Record Display for the EPA National Library Catalog


OLS Field Name OLS Field Data
Main Title Metals Distributions in Activated Sludge Systems.
Author Patterson, J. W. ; Kodukula, P. S. ;
CORP Author Illinois Inst. of Tech., Chicago.;Robert S. Kerr Environmental Research Lab., Ada, OK.
Year Published 1984
Report Number EPA-R-806582; EPA/600/J-84/125;
Stock Number PB85-113959
Additional Subjects Activated sludge process ; Metals ; Mathematical models ; Water pollution control ; Pilot plants ; Concentration(Composition) ; Industrial waste treatment ; Reprints ; Heavy metals
Library Call Number Additional Info Location Last
NTIS  PB85-113959 Most EPA libraries have a fiche copy filed under the call number shown. Check with individual libraries about paper copy. 06/23/1988
Collation 10p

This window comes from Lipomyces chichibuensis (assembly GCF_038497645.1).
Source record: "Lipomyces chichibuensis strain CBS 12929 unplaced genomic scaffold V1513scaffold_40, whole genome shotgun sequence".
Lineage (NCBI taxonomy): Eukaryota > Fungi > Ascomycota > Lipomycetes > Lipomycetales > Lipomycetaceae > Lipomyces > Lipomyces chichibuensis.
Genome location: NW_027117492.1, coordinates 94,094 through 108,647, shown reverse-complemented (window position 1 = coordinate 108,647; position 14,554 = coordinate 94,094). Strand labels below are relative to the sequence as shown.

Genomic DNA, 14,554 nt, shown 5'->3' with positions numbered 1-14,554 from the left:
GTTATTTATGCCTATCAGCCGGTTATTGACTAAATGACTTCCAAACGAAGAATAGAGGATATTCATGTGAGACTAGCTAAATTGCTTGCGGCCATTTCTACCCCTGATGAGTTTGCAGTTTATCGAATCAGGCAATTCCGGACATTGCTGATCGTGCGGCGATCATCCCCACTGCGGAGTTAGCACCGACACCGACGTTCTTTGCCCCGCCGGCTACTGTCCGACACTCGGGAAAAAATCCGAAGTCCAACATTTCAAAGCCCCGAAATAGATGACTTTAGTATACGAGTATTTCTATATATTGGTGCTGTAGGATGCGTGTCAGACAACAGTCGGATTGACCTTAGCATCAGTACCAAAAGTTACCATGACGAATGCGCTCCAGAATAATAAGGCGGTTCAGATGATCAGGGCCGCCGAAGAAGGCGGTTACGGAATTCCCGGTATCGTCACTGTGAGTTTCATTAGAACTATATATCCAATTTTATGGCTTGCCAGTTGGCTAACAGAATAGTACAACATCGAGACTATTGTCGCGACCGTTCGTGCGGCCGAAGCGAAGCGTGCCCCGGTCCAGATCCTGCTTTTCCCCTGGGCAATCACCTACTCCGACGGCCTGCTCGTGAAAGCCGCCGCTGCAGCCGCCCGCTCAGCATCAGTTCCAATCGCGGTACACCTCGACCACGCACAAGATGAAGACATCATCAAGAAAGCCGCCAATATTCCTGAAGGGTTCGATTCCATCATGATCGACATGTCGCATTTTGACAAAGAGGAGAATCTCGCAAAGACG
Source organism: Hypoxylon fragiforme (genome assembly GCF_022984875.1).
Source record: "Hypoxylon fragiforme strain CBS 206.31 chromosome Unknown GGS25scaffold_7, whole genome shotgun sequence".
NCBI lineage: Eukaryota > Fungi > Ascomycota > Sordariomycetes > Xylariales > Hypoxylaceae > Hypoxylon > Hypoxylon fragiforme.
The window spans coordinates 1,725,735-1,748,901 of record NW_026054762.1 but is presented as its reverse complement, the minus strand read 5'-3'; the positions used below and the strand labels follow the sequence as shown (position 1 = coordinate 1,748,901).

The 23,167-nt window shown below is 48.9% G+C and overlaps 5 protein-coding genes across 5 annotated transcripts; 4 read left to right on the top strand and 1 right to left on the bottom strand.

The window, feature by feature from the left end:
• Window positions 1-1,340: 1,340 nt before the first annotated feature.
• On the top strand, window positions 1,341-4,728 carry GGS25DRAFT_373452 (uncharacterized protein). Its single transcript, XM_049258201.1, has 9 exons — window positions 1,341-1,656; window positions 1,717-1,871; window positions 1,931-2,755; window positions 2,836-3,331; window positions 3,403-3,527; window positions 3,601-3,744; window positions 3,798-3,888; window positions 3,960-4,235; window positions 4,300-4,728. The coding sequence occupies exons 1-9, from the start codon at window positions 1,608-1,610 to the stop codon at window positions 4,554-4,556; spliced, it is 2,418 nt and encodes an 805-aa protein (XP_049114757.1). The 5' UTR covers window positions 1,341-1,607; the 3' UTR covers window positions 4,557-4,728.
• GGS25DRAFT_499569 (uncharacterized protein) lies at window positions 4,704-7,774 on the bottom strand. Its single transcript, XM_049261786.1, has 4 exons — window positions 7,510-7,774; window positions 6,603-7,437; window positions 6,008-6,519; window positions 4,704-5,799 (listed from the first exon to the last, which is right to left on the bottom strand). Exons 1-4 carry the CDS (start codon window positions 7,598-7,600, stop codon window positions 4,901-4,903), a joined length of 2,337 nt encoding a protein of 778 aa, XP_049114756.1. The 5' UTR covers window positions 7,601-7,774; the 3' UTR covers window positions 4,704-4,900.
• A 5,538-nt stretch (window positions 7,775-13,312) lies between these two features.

This project developed models to predict the distribution of metals in activated sludge system process streams. The data used to develop the models were obtained through extended pilot studies from a previous project. The objectives of the study were to evaluate the effects of wastewater and plant operational variables on the distribution of selected metals between the soluble and solid phases of the process streams of a conventional activated sludge system, and to develop an empirical model which describes the metals distribution in the individual treatment system process streams. The patterns of metals transport across the treatment systems were extremely interesting. The range of concentrations for each metal was quite broad, reflecting the combination of natural fluctuations in the influent metals levels, and the dosing with mixtures of metals in the laboratory. There was a reduction in the average total metal concentration across the primary clarifier. The difference between the total and soluble metals concentration is the concentration of solids-bound metal. The total concentrations of metals in the mixed liquids are much higher than in the raw waste, typically by 5- to 10-fold. Two empirical metals distribution models have been developed which are believed to be generally acceptable. Both models accurately predict the distribution of process stream metals between the soluble and solid phases.